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'The North Report', by Neil Narman

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Text: Neil Jarman
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Scope, Social Affairs Magazine, March 1997
Neil Jarman

The North report offers a wide ranging review of the laws and practices surrounding parading. While it makes a number of recommemdations, the three key areas that it addresses are: the right to parade, means of dealing with disputes and the role of the police.

The report argues that the right to free assembly must be protected, but it also notes that this right is not absolute and brings with it responsibilities to the wider community. The right to protest is looked on in a similar fashion. As a result the loyalist argument for tradition and the nationalist argument for consent are both rejected in the search for accommodation.

This search is to be co-ordinated and facilitated by a Parades Commission, which will principally work to encourage local discussion and mediation to resolve disputes but in the last instance will have the power to adjudicate and issue a `determination'.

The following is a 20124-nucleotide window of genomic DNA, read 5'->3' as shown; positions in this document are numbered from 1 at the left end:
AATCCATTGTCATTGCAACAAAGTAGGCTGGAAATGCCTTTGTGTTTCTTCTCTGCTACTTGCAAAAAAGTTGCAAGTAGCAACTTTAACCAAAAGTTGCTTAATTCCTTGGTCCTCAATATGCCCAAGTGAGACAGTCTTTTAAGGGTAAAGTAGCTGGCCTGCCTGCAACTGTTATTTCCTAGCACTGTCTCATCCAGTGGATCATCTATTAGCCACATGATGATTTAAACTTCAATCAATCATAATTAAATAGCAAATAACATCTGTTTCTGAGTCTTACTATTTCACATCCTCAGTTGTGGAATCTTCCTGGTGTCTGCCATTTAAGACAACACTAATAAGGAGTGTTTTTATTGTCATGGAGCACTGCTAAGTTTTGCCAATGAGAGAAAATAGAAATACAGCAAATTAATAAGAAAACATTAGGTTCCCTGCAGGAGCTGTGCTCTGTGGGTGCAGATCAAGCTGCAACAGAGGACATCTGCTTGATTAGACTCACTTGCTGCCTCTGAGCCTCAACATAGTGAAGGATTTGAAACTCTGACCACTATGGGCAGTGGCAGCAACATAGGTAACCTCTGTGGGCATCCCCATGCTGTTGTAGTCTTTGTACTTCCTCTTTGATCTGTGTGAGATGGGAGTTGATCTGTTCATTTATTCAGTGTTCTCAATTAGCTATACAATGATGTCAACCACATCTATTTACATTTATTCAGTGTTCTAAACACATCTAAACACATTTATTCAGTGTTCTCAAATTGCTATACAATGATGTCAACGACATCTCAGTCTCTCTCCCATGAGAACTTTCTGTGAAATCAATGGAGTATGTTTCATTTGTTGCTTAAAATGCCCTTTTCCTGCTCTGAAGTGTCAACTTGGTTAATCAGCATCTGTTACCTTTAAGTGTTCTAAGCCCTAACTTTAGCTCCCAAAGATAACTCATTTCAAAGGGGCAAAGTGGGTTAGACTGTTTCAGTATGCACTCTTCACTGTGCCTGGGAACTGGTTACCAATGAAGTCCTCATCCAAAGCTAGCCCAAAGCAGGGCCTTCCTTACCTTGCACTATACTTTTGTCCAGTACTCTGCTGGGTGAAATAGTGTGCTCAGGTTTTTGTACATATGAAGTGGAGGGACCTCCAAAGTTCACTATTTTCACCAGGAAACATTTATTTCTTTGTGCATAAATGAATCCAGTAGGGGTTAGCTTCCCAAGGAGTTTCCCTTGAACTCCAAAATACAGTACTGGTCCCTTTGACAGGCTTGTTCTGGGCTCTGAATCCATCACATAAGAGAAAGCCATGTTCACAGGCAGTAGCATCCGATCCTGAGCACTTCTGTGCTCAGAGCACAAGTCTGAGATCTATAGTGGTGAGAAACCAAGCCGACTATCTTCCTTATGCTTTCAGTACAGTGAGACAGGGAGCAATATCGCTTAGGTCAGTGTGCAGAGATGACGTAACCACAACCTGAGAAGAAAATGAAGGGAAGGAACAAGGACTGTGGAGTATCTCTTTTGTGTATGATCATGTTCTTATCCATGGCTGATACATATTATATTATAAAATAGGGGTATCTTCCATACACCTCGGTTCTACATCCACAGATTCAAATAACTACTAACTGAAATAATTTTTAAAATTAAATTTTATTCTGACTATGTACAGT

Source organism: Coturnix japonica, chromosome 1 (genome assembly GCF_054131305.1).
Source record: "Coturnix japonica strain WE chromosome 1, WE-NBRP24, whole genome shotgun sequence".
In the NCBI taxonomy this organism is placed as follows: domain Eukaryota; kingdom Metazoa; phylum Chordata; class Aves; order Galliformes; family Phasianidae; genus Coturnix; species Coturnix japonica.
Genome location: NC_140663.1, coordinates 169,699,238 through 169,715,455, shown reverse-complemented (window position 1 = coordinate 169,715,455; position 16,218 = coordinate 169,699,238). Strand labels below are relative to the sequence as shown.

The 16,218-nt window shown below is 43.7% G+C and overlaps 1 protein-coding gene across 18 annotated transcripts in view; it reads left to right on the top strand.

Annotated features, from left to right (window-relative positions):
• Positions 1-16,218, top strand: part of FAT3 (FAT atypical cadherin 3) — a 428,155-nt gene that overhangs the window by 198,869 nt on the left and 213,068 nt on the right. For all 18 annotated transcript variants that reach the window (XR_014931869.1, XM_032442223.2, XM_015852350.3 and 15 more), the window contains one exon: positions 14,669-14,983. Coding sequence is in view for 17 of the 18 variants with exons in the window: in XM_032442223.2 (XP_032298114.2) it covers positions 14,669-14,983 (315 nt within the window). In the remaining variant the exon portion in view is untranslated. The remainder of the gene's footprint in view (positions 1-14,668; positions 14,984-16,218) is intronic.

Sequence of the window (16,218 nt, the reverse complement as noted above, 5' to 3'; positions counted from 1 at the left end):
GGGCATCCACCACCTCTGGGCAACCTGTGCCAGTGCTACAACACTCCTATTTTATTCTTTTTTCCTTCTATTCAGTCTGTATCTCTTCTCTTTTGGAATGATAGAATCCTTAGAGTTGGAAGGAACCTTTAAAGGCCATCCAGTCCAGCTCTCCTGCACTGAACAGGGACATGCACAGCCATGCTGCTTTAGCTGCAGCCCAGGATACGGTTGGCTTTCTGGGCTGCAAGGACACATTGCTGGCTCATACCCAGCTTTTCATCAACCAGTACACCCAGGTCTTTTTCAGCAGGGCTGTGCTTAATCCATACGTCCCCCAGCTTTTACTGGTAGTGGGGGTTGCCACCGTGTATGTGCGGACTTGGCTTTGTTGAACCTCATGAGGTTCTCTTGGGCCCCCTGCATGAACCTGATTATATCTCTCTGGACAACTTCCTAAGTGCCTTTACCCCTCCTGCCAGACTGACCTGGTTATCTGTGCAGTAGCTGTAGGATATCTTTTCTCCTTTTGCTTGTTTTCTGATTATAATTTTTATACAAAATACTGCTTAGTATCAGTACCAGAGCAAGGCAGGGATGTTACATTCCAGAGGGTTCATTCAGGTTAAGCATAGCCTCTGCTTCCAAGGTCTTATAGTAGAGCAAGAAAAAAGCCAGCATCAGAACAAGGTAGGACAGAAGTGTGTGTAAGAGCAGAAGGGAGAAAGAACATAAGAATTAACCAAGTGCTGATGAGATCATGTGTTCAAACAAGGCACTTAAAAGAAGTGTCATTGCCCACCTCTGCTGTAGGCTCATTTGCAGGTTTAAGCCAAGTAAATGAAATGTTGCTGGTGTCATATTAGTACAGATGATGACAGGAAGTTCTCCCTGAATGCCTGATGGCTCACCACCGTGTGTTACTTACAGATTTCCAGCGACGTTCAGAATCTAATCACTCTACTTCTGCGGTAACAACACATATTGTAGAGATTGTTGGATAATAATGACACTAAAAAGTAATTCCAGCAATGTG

This effectively makes the principal decision over whether a parade should proceed political, and based on civil rights, rather than a public order decision taken by the police. However, the RUC will be expected to advise the new commission, and the Chief Constable will be able to appeal against determinations if he is `seriously concerned'. And, on the day he will still have the right to address public order considerations, so the proposed system would not be a guarentee that the violent demonstrations of last summer would not be repeated.

The recommendations in the report are therefore not a panacea. But they do offer a considered view of the problem and a framework for working towards solutions. The report therefore deserves to be read in full by all those interested in the issue. However the question is whether the people involved in these disputes do want to reach accommodation or whether they are happier standing on their principles of No Surrender and no compromise.

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